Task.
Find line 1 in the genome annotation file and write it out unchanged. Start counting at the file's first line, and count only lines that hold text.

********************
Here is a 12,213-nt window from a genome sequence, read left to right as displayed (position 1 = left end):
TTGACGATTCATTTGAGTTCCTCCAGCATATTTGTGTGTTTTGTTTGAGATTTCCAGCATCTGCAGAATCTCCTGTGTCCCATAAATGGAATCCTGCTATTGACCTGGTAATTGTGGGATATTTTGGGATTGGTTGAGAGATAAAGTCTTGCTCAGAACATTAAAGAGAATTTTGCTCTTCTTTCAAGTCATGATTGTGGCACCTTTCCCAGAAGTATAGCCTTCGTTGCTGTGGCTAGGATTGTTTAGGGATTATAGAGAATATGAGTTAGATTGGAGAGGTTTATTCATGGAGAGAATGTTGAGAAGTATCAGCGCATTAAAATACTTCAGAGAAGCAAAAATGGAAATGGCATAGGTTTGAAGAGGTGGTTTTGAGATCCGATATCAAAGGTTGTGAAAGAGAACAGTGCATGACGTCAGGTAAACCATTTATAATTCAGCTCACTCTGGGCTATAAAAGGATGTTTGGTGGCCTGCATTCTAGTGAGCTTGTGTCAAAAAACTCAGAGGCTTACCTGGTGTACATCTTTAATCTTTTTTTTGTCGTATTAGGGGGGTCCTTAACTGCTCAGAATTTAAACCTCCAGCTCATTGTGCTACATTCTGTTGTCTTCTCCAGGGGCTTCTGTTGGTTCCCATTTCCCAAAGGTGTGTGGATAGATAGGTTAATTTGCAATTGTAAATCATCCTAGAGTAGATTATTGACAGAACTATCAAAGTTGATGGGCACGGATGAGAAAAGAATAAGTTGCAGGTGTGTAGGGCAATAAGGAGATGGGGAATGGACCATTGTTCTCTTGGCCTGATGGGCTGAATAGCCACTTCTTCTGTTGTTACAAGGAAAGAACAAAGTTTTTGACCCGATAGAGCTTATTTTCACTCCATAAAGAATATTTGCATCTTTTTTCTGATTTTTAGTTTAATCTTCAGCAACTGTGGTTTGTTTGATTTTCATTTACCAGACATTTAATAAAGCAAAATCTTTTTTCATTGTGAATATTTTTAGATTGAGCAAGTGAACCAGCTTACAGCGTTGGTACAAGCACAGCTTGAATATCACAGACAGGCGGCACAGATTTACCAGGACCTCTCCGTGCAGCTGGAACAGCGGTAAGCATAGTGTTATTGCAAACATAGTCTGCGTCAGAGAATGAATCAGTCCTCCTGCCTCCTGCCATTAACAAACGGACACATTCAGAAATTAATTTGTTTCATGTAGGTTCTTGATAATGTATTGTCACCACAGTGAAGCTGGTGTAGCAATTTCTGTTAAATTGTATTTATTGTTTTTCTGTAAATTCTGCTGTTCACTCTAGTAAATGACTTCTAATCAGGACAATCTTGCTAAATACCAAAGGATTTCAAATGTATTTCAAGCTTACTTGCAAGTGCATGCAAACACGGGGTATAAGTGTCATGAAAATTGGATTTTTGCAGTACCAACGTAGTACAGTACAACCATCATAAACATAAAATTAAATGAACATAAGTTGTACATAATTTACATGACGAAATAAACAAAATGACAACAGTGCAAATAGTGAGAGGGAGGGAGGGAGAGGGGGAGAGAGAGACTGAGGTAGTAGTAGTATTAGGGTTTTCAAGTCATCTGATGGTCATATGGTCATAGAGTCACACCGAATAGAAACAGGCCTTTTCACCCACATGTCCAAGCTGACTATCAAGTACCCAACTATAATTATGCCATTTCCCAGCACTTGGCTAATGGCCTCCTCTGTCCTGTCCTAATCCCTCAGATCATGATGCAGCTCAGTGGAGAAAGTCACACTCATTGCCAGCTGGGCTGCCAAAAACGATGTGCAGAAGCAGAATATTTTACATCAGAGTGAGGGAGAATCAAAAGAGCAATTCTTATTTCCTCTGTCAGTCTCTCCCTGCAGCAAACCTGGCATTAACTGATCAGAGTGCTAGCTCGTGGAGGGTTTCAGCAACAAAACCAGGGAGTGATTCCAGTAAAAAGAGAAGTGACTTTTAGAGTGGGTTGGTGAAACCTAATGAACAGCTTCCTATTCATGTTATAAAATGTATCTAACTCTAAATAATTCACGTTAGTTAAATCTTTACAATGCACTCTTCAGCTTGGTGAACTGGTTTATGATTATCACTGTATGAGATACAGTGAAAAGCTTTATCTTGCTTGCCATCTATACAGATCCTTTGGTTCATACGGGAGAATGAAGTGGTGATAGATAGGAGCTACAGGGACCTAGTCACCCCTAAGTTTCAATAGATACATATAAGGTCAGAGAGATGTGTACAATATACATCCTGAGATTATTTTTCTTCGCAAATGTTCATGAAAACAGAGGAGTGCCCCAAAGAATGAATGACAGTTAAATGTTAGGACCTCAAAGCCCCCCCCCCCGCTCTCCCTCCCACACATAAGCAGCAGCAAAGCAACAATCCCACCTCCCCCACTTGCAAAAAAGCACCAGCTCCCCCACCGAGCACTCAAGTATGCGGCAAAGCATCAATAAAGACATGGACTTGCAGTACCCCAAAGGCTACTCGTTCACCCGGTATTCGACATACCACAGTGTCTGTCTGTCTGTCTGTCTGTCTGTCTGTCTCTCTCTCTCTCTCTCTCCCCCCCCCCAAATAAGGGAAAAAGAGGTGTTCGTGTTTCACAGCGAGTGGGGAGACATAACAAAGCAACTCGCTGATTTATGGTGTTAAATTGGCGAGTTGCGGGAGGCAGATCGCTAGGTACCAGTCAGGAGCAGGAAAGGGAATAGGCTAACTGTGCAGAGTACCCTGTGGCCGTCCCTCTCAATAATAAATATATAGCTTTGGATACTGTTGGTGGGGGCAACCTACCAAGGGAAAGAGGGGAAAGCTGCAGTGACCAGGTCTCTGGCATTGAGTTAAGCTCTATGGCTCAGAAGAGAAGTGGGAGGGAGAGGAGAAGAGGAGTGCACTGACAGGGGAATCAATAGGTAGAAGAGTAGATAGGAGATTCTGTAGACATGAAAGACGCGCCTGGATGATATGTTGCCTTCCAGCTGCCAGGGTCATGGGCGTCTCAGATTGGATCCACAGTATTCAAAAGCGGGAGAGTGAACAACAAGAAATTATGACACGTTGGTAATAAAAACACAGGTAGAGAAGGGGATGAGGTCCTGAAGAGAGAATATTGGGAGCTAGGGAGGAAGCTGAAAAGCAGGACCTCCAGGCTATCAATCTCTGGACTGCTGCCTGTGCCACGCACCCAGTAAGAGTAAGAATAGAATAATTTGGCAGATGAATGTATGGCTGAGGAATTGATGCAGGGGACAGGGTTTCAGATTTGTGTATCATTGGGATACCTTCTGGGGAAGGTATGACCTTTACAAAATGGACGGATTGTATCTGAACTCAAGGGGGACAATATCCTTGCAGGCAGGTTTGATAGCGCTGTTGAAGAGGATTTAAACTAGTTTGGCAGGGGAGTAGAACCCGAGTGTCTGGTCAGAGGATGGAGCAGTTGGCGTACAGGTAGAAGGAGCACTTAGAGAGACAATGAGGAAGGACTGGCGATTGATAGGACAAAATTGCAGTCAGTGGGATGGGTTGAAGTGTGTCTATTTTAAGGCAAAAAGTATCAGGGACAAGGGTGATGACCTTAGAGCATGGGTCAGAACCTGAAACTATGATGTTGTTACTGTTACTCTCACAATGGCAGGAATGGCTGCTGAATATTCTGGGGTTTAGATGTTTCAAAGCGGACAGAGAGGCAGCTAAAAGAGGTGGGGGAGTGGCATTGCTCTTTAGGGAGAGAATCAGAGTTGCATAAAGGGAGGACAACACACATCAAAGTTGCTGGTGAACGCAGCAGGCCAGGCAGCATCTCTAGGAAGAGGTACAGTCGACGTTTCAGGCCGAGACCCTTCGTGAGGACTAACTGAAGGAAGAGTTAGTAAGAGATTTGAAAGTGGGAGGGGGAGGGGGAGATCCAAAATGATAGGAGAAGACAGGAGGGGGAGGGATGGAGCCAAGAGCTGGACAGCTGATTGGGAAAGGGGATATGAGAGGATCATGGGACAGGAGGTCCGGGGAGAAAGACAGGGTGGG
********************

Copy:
Here is a 12,213-nt window from a genome sequence, read left to right as displayed (position 1 = left end):